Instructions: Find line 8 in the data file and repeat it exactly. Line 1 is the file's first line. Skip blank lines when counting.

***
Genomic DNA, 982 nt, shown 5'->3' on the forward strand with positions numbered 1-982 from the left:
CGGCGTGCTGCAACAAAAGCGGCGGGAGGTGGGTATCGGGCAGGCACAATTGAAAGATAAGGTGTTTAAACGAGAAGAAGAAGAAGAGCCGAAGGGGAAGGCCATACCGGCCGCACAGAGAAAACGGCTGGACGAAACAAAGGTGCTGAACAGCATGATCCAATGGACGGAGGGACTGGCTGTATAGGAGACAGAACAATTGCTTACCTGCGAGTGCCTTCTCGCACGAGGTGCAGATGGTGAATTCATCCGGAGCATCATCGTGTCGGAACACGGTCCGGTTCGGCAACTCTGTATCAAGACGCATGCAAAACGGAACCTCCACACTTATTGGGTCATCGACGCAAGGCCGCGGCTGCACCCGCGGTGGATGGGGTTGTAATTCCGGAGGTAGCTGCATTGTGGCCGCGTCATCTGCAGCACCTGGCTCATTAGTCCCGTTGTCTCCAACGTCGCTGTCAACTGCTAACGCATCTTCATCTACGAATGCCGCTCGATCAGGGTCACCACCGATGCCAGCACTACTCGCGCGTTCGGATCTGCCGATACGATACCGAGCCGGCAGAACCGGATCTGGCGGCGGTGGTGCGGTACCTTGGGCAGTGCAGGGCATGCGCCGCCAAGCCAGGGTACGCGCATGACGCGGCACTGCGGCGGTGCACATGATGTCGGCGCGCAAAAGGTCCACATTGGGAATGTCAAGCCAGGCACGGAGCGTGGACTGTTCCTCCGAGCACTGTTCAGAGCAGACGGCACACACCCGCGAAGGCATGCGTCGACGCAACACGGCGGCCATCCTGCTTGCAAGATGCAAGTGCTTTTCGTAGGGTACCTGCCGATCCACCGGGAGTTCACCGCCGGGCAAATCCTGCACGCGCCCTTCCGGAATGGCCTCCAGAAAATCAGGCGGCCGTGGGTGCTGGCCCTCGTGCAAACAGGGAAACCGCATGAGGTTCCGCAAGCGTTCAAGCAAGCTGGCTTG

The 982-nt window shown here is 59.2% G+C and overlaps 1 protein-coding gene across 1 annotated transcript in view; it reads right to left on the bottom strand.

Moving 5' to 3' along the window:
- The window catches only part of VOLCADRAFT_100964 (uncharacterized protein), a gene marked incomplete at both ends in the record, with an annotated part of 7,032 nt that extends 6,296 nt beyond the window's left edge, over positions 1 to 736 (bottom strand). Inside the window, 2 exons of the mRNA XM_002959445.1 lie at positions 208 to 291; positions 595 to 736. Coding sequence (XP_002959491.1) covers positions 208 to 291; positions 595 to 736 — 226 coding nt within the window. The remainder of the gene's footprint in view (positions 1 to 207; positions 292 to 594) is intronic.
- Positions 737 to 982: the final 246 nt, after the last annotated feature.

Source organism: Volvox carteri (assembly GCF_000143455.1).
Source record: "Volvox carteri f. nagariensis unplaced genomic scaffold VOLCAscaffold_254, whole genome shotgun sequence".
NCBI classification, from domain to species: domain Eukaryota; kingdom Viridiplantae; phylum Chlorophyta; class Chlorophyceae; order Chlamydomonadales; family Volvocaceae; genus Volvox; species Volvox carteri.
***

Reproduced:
Source record: "Volvox carteri f. nagariensis unplaced genomic scaffold VOLCAscaffold_254, whole genome shotgun sequence".